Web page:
Thieves targeting Fayetteville Public Utilities’ electric substations are courting disaster, FPU officials say, noting the extreme danger involved in tampering with electric power.
“It could actually cause a fatality,” said Britt Dye, FPU’s CEO and general manager, addressing recent break-ins at three substations. “It’s very, very dangerous.”
Thieves broke into the McBurg substation a few months ago and then hit the Industrial and Hamilton substations last weekend, stealing some copper and damaging equipment.
Asked by The Times if he believes the thieves are professionals with experience in the electric industry, Dye said, “I think it’s somebody that’s got experience somewhat, but some of the things they’ve done, I don’t know that they would be professionals – they’ve just been lucky, very lucky.”
Along with creating a potentially fatal accident, tampering with substations can result in huge expenses for the utility if costly equipment is damaged.
“We’ve got some substations that it would take anywhere from $2.5 million to $3 million to rebuild it if a lot of stuff got burned,” Dye said.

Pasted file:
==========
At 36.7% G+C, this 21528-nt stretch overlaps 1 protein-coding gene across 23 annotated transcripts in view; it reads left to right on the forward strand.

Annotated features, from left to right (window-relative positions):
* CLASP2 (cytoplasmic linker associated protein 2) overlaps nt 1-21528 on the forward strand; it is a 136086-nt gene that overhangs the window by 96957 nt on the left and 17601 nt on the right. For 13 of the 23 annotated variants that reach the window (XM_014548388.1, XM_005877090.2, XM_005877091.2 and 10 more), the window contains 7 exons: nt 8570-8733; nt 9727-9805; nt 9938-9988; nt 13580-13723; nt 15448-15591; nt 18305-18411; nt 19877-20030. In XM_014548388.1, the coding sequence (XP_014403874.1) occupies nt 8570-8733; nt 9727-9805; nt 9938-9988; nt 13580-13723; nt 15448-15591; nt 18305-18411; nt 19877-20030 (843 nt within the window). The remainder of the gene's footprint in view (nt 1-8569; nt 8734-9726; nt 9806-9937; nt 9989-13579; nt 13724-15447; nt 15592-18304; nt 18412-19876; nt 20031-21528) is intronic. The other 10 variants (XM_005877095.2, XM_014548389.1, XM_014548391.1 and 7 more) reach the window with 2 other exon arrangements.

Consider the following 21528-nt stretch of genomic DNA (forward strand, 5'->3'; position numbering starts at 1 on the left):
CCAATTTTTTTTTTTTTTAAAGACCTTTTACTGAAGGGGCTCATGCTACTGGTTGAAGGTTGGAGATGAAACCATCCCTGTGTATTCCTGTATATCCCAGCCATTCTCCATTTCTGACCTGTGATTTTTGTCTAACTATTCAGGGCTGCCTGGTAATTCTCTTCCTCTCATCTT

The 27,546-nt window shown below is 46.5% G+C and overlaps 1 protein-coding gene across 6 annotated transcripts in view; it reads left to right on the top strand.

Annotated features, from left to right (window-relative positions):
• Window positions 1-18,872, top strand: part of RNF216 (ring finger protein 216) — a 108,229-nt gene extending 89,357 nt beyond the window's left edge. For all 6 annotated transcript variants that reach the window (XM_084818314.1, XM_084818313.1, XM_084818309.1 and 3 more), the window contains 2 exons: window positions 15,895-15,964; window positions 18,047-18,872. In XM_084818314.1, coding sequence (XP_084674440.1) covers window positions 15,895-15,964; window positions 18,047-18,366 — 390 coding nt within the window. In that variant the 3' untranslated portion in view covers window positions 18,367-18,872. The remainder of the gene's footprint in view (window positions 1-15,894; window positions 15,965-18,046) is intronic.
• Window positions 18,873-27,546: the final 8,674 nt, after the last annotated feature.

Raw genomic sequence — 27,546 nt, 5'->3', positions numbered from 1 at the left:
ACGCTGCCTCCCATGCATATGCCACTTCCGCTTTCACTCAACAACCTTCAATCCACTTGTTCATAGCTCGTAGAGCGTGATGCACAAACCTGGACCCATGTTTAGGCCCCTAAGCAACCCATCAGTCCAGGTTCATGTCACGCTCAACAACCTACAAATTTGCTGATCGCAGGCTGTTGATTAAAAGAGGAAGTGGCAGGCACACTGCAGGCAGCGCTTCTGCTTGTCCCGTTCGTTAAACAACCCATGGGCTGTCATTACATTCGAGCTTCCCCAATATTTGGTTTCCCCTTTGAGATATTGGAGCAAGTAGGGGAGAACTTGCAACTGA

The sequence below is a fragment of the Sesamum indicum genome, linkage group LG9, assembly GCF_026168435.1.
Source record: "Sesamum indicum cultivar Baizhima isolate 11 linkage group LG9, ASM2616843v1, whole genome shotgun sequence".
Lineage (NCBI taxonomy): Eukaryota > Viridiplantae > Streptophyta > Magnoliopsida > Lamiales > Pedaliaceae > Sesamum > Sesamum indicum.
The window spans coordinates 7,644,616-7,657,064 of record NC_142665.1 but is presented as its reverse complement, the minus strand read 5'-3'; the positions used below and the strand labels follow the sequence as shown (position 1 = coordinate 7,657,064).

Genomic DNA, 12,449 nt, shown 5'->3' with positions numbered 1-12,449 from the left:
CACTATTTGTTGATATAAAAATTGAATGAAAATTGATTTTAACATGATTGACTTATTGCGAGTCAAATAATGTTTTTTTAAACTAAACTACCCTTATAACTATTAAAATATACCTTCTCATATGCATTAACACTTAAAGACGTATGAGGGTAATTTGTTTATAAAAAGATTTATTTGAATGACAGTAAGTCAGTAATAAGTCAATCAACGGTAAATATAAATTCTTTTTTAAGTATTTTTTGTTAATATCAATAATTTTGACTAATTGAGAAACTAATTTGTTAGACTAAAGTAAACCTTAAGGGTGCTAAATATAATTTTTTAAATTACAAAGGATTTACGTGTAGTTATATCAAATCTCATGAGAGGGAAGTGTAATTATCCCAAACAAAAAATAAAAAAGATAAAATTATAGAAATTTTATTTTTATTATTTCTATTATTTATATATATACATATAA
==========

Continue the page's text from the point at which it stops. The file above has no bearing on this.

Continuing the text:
For thieves, it’s a high risk that doesn’t reap big financial rewards – the cost of copper has dropped substantially from where it stood just a few years ago. Plus, scrap laws in Tennessee are stringent, requiring scrap dealers to collect a seller’s driver’s license information, fingerprints and a description and copy of the license plate of the seller’s vehicle. These items are kept on file with the scrap yard for three years.
Still, copper theft continues, as other utilities in Tennessee have reported recent break-ins at their substations, as well, Dye said.
“They (thieves) really don’t know what they’re getting into,” Dye said. “It will eventually get them if they keep doing it.”
Residents are encouraged to call 911 if they see suspicious activity around substations and other utility sites.